VIRGINIA BEACH, Va. (WAVY) - NBA team or not, some business leaders in Virginia Beach think an arena could support itself.
One city official says he has to turn clients away because there is no venue big enough for their prospective events.
The proposed 18,500-seat arena would be built on land near the Virginia Beach Convention Center. Construction depends on the $150 million in funding the city council has requested from the state.
There are two main groups city officials would like to cash in on: faith-based groups, who hold arena assemblies and amateur sporting events. ACC tournament officials have already expressed interest in using the arena.
The city marketing team says large events, such as the Rock 'n' Roll Half Marathon, are just the tip of the moneymaking iceberg. They say an arena would allow for much more.
"We feel we have a good chance, if the arena is built, to bring some of those amateur sporting events to Virginia Beach," Vice President of Convention Sales and Marketing at the Convention and Visitors Bureau Al Hutchinson.
Hutchinson said events like U.S. figure skating championships, regional basketball tournaments and arena lacrosse are all examples of what Virginia Beach is missing out on.
"The real challenge right now is we can't even talk with some of these groups without an arena," Hutchinson said. "They're meeting in the cities, like the San Jose's of the world, the Omaha, Nebraska's and we feel we have a similar product and we could go after those groups."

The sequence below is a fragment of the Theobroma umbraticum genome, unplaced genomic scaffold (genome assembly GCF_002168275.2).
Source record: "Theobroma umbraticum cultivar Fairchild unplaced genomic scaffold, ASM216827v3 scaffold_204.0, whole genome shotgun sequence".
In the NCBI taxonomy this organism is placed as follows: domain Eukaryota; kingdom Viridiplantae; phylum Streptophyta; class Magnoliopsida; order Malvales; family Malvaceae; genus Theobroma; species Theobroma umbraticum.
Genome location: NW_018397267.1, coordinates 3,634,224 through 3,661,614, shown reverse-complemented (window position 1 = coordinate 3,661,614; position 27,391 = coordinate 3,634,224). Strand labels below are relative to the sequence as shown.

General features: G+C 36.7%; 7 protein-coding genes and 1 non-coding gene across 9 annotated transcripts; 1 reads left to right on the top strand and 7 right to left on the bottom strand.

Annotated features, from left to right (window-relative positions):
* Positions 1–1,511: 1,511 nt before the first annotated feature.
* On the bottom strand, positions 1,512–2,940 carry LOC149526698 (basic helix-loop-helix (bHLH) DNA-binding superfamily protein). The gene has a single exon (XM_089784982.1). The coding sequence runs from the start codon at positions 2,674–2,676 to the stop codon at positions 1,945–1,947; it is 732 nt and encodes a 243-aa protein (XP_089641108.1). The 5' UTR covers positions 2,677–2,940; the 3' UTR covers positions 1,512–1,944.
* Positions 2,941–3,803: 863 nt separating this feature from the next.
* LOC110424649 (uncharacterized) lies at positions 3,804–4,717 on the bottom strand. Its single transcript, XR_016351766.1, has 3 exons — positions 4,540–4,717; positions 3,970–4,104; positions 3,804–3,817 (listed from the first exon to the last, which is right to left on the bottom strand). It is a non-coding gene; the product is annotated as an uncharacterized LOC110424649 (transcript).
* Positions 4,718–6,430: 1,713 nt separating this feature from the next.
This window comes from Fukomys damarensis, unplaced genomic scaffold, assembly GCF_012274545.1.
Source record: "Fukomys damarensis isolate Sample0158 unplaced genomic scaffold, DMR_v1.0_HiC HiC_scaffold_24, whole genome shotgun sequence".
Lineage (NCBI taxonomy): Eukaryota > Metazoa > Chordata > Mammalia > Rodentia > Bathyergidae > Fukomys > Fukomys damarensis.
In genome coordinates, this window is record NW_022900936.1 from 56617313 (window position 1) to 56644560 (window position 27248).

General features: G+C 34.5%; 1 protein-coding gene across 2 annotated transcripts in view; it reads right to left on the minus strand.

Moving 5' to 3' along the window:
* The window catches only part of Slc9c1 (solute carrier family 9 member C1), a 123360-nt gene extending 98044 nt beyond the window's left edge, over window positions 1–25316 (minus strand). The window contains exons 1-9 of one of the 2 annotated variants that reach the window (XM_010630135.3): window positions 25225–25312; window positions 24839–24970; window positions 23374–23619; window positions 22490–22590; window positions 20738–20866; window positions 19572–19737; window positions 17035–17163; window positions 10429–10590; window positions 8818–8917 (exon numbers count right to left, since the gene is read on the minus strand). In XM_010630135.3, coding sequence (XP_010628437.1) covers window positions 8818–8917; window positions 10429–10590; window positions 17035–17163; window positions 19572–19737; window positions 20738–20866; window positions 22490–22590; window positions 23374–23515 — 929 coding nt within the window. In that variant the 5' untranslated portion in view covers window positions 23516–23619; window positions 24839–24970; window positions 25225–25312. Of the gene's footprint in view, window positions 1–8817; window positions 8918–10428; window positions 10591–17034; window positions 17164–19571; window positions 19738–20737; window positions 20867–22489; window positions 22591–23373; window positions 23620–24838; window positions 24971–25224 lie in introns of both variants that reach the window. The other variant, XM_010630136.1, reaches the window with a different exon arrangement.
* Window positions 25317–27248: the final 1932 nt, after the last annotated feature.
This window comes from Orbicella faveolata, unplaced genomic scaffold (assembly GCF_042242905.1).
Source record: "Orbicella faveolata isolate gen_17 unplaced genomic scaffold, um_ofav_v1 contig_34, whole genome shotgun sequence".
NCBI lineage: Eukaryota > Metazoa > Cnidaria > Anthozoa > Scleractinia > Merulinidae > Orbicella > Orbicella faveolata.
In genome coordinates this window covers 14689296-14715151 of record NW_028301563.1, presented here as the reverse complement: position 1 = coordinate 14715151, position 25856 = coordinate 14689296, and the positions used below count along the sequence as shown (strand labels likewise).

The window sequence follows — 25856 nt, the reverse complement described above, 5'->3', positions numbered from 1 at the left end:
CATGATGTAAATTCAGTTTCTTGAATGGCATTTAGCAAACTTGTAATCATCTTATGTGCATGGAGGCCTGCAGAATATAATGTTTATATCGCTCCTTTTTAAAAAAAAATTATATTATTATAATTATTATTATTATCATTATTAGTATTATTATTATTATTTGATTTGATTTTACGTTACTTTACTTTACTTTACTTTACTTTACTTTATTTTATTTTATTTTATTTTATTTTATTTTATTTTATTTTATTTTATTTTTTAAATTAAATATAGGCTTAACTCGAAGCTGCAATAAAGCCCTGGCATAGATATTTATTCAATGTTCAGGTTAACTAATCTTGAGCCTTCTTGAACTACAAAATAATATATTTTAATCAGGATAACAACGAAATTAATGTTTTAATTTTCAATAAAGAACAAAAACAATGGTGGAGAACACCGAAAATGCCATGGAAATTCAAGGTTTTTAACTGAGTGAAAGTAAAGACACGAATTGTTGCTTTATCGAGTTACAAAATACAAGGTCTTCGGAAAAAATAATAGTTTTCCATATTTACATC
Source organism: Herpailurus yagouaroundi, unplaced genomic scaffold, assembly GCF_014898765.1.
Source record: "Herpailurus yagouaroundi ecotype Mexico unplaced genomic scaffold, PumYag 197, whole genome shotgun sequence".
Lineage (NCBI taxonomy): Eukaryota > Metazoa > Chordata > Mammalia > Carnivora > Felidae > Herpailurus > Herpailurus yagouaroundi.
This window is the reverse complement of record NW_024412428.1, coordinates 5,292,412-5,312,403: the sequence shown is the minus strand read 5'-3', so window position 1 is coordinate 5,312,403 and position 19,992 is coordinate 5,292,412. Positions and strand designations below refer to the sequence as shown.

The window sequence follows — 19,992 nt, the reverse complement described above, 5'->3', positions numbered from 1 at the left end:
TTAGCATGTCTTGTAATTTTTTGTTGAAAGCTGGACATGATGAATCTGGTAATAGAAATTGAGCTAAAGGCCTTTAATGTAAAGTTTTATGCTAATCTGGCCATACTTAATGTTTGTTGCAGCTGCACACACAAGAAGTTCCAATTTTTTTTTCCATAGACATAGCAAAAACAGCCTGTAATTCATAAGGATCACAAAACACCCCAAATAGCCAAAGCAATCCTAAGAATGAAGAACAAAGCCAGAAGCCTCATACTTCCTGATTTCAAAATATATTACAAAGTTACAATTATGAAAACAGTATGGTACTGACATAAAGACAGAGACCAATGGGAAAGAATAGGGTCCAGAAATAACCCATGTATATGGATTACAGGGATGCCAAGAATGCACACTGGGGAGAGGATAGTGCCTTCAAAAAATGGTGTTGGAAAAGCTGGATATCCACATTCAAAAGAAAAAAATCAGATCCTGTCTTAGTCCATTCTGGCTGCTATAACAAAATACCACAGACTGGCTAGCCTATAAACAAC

The other big markets Hutchinson would like to bring to the Beach are faith-based groups, who hold arena assemblies.
Steve Kelly, Pastor at WAVE church, says he knows big names like televangelist Joel Osteen could fill the arena and have expressed interest in doing so.
"I've talked to Joel Osteen and let him know that this is an arena that could possibly be built here," said Kelly. "He [Osteen] said he would love to make use of that, and consider using it, as well as Joyce Meyer."
From a business standpoint, Hutchinson says amateur sports and faith-based groups are attractive clients because they would use both the arena and the convention center simultaneously, and stay for several days at a time.
"It would definitely be a game changer if the arena were to happen," Hutchinson said.
Many citizens worry city officials overestimate the revenue an arena would bring. At Tuesday's arena town hall meeting, citizens expressed concern about how the city is going to pay for the project.
Virginia Beach Mayor Will Sessoms says the city must have a firm commitment from the unnamed NBA team, before Jan. 9, when the General Assembly convenes.
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A 24-year-old man is accused of fleeing as troopers tried to initiate a traffic stop in Hampton Friday.
Hampton fire crews battled a residential structure fire early Friday morning.